Post by boramx »

i’ve been on this forum for a long time - and before that i used to read the doepfer yahoo group.

i think my old desk-ish type job and the ennui associated with it got me hooked on synth (and other) forums…an easy distraction and i really wanted to be home playing my synth anyhow.

the result was a LOT of pondering, baseball-card/pokemon jonesing, and fantasies about flipping my modules etc.

i don’t think that a small boutique business is guilty of exploiting human desire in the way that big corporation is….but my experience is:

the less time i read forums and browse gear-related internet, the less i think about it, the more i play, the less money i spend.

broadly speaking- my music and my life around music is much better when i’m away from gear-related media.

it is definitely “consumerist” with a lowercase “c”, for me anyhow.
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Re: Is Eurorack just extreme consumerism?

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boramx wrote: Fri Oct 14, 2022 12:54 pm the less time i read forums and browse gear-related internet, the less i think about it, the more i play, the less money i spend.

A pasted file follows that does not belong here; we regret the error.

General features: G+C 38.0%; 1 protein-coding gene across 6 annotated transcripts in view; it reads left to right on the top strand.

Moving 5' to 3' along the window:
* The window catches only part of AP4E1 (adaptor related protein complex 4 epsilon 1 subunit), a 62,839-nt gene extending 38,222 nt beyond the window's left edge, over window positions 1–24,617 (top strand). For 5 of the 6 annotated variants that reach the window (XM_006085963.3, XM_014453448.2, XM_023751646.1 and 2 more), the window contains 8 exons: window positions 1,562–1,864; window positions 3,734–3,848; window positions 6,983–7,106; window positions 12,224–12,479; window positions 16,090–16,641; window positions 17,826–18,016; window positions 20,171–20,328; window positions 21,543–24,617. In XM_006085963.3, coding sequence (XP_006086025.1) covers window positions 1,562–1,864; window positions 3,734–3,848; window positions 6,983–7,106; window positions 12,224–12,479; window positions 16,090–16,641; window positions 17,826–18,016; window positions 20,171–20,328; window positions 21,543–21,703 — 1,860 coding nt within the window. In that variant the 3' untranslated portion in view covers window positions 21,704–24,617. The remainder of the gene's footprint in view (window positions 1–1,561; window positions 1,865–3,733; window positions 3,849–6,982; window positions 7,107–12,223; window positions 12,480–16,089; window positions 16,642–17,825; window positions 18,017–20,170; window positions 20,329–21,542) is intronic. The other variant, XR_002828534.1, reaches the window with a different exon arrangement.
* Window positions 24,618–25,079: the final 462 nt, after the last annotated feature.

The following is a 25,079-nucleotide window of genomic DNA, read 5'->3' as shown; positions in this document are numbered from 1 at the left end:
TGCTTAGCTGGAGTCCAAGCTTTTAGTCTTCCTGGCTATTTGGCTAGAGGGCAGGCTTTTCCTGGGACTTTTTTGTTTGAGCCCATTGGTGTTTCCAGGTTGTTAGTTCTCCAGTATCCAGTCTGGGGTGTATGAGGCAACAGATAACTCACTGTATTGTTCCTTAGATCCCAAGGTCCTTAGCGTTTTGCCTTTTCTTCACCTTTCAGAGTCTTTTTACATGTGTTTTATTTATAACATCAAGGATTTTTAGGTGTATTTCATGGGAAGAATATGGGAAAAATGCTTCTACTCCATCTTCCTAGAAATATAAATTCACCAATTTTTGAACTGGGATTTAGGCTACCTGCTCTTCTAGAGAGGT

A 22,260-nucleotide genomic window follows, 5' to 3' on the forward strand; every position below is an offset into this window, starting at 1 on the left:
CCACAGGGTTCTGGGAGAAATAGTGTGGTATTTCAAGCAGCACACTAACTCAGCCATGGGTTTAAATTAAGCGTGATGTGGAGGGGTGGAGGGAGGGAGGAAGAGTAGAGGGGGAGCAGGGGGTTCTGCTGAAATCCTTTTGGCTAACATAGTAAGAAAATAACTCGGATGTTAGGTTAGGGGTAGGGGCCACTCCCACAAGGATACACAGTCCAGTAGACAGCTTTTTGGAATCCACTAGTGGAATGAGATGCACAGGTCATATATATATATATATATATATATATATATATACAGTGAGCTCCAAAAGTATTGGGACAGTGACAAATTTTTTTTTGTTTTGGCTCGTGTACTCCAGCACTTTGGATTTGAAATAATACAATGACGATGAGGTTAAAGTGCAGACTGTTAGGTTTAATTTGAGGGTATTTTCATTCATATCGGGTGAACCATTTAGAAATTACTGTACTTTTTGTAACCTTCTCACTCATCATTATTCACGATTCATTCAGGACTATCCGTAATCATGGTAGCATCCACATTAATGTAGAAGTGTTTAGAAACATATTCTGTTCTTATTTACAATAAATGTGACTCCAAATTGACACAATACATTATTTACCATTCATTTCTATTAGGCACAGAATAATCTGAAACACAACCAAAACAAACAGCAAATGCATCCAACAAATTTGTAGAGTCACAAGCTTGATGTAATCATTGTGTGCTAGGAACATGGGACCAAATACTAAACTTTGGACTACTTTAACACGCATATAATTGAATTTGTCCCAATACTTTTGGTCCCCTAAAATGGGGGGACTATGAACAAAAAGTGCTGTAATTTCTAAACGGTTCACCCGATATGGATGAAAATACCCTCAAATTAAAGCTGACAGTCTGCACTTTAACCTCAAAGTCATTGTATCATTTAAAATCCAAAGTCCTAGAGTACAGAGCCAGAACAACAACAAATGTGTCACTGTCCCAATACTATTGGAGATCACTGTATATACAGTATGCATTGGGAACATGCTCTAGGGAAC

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Re: Is Eurorack just extreme consumerism?

Post by thevegasnerve »

I find recording music way more exhausting and consuming than browsing at gear. That is likely a big part of my current issue. Work and family grinds me emotionally and I don’t feel a lot of space to explore music. I guess I could try and jam
a little with no expectation. But I do try and convince myself these constant studio redesigns are part of the process. I do understand that things don’t make me a happy person.
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Re: Is Eurorack just extreme consumerism?

Post by zlotan »

This is the best thread ever! It took me 3 days to read😬
As a live performing musician with modular, guitar and else... i would say eurorack is a Consumerism rabbithole! But it also offers possibilities not reached elsewere! (Sorry my horrible english, i am not english native!)
I do record eurorack but often forget to push the red button😶i do not edit my recorded soundsaussages...
It can be time consuming and cost heaps... and yes it is consumerism in my oppinion!